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Unrefreshing Sleep: Why We Can Feel Tired the Next Day


Picture this, you go through a big bout of insomnia, multiple nights when you would give your right arm to sleep! Then, miracle of miracles, sleep finally happens! You expect to wake up feeling fully reborn and full of energy but instead you are exhausted! What went wrong?

If you have ever woken up feeling like your sleep was not refreshing or restorative, then this blog post is for you.

Hi, my name is Sherry and I help people reduce stress and improve their sleep.

What is Unrefreshing Sleep?


So, what exactly is unrefreshing sleep? To me, unrefreshing sleep is when you have slept objectively well the night before and you expect to awaken feeling rested, restored, and refreshed but instead you end up dragging yourself through the day, everything feels like a chore and (if you didn’t know better) you would swear you hadn’t slept at all!!

 This begs the question, where does unrefreshing sleep come from? One factor could be sleep disruption. Sleep disruption is when you have choppy, poor sleep, for reasons that are circumstantial and you don't have any real direct control over, or at least not at this point in time. Many things can cause sleep disruptions including stress, new environmental surroundings, food (for example eating too close to bed), temperature changes, sleep apnea, snoring, frequent urination etc.

It is very common for life events and changes to temporarily disrupt our sleep and, even if we are sleeping 7 hours or more, if that sleep is restless or disturbed, then this can prevent the body from fully repairing and restoring overnight the way it needs to, which can lead to feeling tired the next day.

If, however, you truly did experience deep, restorative, next level sleep and you are still exhausted there could be a few different factors at play.

Why You Could Feel Tired After a Good Night of Sleep 


First, it’s important to realize that we can have something I like to call sleep jetlag. Put simply, when you are not sleeping well (or at all) this can take a toll on things such as adrenal and thyroid function (hormone balances in general really). The body is forced to adapt and cope to keep us healthy and functioning during this time, so it is working extra hard and some (less necessary) repairs are getting put on the back burner.

 It’s just like if you were super busy at work and made yourself a priority list. You don’t have time to get to everything, so you figure out what is most important and necessary to keeping your job, and any less important or time sensitive tasks are saved for later. Then, when work slows down, you are still very busy for a matter of days or weeks finishing up the smaller items that were at the bottom of your to do list.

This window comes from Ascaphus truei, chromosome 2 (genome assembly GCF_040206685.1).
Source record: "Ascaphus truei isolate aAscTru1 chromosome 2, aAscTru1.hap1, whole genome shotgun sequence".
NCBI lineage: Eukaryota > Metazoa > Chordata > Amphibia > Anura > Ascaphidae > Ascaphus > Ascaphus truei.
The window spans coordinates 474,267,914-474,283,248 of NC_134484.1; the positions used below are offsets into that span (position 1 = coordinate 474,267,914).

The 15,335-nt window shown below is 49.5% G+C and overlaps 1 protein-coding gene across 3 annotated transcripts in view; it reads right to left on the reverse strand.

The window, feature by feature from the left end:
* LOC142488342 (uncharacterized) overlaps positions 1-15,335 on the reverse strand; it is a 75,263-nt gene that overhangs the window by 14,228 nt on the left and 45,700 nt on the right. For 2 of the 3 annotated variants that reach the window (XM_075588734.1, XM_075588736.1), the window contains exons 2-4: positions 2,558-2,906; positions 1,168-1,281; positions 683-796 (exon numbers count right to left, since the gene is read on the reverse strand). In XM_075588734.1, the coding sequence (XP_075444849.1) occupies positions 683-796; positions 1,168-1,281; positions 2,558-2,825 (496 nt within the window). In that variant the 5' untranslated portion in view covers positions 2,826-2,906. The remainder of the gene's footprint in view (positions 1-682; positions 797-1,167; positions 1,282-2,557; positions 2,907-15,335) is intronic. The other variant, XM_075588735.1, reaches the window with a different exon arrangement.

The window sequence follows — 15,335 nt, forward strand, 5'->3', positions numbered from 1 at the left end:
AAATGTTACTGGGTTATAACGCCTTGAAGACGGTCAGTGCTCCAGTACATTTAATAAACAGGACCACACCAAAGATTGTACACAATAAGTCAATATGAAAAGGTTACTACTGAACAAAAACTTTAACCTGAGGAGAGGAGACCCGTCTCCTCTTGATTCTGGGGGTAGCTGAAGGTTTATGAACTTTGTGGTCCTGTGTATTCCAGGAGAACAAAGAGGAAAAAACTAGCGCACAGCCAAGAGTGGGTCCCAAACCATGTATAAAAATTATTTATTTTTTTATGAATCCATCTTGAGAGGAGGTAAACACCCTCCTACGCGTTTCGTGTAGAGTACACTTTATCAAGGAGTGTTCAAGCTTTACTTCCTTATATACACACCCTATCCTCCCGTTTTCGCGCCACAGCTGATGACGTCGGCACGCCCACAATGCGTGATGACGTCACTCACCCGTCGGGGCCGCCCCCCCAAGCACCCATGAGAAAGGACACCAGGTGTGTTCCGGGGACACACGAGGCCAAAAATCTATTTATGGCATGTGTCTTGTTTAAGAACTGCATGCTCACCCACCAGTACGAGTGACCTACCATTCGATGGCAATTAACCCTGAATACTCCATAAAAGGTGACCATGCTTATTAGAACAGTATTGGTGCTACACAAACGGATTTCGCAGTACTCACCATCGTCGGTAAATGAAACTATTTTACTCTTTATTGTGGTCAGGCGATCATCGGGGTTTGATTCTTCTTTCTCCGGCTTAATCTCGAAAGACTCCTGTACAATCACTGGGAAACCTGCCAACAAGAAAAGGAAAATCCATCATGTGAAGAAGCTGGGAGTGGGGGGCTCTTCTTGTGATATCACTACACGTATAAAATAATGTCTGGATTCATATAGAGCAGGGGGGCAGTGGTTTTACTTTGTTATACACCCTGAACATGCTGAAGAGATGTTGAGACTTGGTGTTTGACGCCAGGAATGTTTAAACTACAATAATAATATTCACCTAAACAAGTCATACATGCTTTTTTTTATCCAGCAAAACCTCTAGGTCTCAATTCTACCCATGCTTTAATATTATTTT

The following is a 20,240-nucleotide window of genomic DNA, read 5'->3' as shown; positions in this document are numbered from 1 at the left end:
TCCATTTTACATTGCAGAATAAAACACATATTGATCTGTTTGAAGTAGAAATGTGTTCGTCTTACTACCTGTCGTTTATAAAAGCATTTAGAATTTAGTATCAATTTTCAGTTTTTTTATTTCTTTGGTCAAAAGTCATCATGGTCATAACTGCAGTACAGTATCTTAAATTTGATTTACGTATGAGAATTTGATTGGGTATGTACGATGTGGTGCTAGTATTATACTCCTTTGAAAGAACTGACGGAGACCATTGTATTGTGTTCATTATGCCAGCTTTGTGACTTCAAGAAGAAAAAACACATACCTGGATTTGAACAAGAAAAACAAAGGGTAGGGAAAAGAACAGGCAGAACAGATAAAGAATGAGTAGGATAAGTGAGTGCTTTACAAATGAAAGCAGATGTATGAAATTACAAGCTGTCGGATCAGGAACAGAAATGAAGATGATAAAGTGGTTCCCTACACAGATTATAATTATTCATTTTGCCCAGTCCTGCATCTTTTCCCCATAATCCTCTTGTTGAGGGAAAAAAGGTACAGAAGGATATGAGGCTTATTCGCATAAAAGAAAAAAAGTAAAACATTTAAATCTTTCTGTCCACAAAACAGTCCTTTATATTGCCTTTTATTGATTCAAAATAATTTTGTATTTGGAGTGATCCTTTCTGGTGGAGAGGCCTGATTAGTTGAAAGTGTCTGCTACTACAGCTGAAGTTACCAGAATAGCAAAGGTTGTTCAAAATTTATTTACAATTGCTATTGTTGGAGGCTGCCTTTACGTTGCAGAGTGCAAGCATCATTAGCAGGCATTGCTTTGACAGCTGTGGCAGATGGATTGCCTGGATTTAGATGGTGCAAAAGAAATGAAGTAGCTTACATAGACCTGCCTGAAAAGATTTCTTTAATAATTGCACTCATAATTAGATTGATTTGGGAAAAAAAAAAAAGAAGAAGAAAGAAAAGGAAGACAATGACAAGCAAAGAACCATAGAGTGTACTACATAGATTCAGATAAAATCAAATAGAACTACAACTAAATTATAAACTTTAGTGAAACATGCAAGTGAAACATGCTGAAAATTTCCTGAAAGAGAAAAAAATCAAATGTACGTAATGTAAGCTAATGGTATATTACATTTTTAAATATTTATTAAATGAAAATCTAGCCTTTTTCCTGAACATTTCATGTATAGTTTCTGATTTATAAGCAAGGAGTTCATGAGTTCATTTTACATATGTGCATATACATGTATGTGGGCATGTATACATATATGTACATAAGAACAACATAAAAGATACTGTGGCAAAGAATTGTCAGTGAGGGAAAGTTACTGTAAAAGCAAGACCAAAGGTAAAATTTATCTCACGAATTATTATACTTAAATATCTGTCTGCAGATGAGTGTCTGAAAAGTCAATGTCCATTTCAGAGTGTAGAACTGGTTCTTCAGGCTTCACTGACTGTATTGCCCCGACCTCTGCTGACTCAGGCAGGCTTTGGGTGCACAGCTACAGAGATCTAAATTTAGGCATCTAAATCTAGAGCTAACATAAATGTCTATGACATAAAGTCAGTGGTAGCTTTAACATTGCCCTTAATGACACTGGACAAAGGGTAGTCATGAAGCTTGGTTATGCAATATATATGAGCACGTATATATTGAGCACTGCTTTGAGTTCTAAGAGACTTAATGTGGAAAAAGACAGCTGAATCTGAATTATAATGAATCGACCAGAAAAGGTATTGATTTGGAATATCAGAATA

When the body is put under stress and sleep is scarce, the first thing the body does is make sure that the sleep you are getting is more efficient and it prioritizes what needs to happen to keep you healthy and functioning. To put it into work terms, it is answering important clients and running point on the big project due next week vs answering unrelated emails and filing.

Then, when the body does begin sleeping better, it starts in on the backlog of uncompleted repairs it needs to do.

It Takes a While To Rebalance After Insomnia 


Not sleeping is disruptive to the body, it causes short term stress to the adrenal glands and thyroid (among other things) and it can take time for these systems to recover from the extra work they were doing to support you when sleep wasn’t happening so it’s important to be patient.

A third factor is hyper arousal. Hyper arousal is what keeps you from falling asleep during insomnia or disturbed sleep and essentially is what causes you to feel tired but wired.

This occurs because something (usually life stress or the fear of not being able to sleep) keeps triggering the sympathetic (fight or flight) response in our nervous system, causing the release of adrenaline, noradrenaline and cortisol (stress hormones) to give you a false sense of energy and keep you awake.

This biological system was very helpful back in the day when we were running from bears and tigers, but not so much when our boss makes us angry, or our children stress us out.

After the stress that is triggering the chronic release of stress hormones is over, it can take the body a while to readjust to having lower amounts of these hormones in our system. Our bodies have literally been running on stress and now, without it, it can feel as if we don’t have any gas left in the tank.

Regardless of the cause, it’s important to recognize that many factors can influence our energy levels (stress, happiness, diet, life satisfaction and many other things we didn’t have a chance to cover today).

If you are coming out of a period of short or disrupted sleep, it takes TIME for the body to repair and rebalance.

How to Help the Body Recover After Insomnia


Finding ways to practice acceptance (the body is where it is right now), patience (knowing that the body is working to rebalance and this will improve over time) and finding ways to help love and support your body while it works to regain equilibrium (healthy eating, gentle exercise, time in nature, gratitude, etc) instead of stressing about what you “should” feel  will all help it to repair more effectively and lead to better energy levels in the future.


Interested in Learning More?

If you would like to learn more or book an individual session, please visit the Work With Me page or enroll in the 30 Day Beyond Sleep Course

In the meantime, I would like to leave you with this important message. You are not broken! You are whole, perfect, and healthy exactly as you are, and you CAN sleep!









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